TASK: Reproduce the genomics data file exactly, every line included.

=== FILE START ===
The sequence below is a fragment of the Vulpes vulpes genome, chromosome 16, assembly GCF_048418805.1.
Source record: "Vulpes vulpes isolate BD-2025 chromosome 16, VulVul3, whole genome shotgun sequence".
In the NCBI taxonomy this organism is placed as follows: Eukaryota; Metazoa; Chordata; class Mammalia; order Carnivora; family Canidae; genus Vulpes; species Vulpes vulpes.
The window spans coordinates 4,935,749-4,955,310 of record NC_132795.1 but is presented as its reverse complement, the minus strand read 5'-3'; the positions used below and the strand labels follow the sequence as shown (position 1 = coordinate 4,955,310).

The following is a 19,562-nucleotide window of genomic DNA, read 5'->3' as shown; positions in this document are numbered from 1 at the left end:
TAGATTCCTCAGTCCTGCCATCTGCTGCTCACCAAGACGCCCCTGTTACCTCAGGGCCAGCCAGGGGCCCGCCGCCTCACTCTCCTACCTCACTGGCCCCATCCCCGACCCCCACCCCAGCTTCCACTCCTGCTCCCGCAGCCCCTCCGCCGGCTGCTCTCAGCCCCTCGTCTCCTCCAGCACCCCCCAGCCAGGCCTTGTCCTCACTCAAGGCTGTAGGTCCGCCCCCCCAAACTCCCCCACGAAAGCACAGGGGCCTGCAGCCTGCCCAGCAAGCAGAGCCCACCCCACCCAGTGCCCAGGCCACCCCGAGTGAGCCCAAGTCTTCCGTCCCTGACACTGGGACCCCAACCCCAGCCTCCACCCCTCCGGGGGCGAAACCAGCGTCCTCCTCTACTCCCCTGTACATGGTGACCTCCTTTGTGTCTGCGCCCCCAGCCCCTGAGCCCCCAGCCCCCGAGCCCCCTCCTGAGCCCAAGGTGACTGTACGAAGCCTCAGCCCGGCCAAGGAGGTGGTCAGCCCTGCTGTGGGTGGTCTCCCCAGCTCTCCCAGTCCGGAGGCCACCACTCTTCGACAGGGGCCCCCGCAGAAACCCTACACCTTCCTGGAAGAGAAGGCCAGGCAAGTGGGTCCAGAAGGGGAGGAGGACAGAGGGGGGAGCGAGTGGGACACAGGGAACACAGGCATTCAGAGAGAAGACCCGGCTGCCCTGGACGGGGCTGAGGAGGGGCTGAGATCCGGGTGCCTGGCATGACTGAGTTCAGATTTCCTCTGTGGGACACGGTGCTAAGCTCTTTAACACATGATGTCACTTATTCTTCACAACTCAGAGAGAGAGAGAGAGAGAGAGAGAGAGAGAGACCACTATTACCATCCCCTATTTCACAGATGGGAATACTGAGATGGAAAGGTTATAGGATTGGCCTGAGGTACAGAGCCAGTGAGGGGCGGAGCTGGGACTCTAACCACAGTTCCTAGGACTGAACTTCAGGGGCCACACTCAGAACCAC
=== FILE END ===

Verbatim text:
The sequence below is a fragment of the Vulpes vulpes genome, chromosome 16, assembly GCF_048418805.1.
Source record: "Vulpes vulpes isolate BD-2025 chromosome 16, VulVul3, whole genome shotgun sequence".
In the NCBI taxonomy this organism is placed as follows: Eukaryota; Metazoa; Chordata; class Mammalia; order Carnivora; family Canidae; genus Vulpes; species Vulpes vulpes.
The window spans coordinates 4,935,749-4,955,310 of record NC_132795.1 but is presented as its reverse complement, the minus strand read 5'-3'; the positions used below and the strand labels follow the sequence as shown (position 1 = coordinate 4,955,310).

The following is a 19,562-nucleotide window of genomic DNA, read 5'->3' as shown; positions in this document are numbered from 1 at the left end:
TAGATTCCTCAGTCCTGCCATCTGCTGCTCACCAAGACGCCCCTGTTACCTCAGGGCCAGCCAGGGGCCCGCCGCCTCACTCTCCTACCTCACTGGCCCCATCCCCGACCCCCACCCCAGCTTCCACTCCTGCTCCCGCAGCCCCTCCGCCGGCTGCTCTCAGCCCCTCGTCTCCTCCAGCACCCCCCAGCCAGGCCTTGTCCTCACTCAAGGCTGTAGGTCCGCCCCCCCAAACTCCCCCACGAAAGCACAGGGGCCTGCAGCCTGCCCAGCAAGCAGAGCCCACCCCACCCAGTGCCCAGGCCACCCCGAGTGAGCCCAAGTCTTCCGTCCCTGACACTGGGACCCCAACCCCAGCCTCCACCCCTCCGGGGGCGAAACCAGCGTCCTCCTCTACTCCCCTGTACATGGTGACCTCCTTTGTGTCTGCGCCCCCAGCCCCTGAGCCCCCAGCCCCCGAGCCCCCTCCTGAGCCCAAGGTGACTGTACGAAGCCTCAGCCCGGCCAAGGAGGTGGTCAGCCCTGCTGTGGGTGGTCTCCCCAGCTCTCCCAGTCCGGAGGCCACCACTCTTCGACAGGGGCCCCCGCAGAAACCCTACACCTTCCTGGAAGAGAAGGCCAGGCAAGTGGGTCCAGAAGGGGAGGAGGACAGAGGGGGGAGCGAGTGGGACACAGGGAACACAGGCATTCAGAGAGAAGACCCGGCTGCCCTGGACGGGGCTGAGGAGGGGCTGAGATCCGGGTGCCTGGCATGACTGAGTTCAGATTTCCTCTGTGGGACACGGTGCTAAGCTCTTTAACACATGATGTCACTTATTCTTCACAACTCAGAGAGAGAGAGAGAGAGAGAGAGAGAGAGAGACCACTATTACCATCCCCTATTTCACAGATGGGAATACTGAGATGGAAAGGTTATAGGATTGGCCTGAGGTACAGAGCCAGTGAGGGGCGGAGCTGGGACTCTAACCACAGTTCCTAGGACTGAACTTCAGGGGCCACACTCAGAACCAC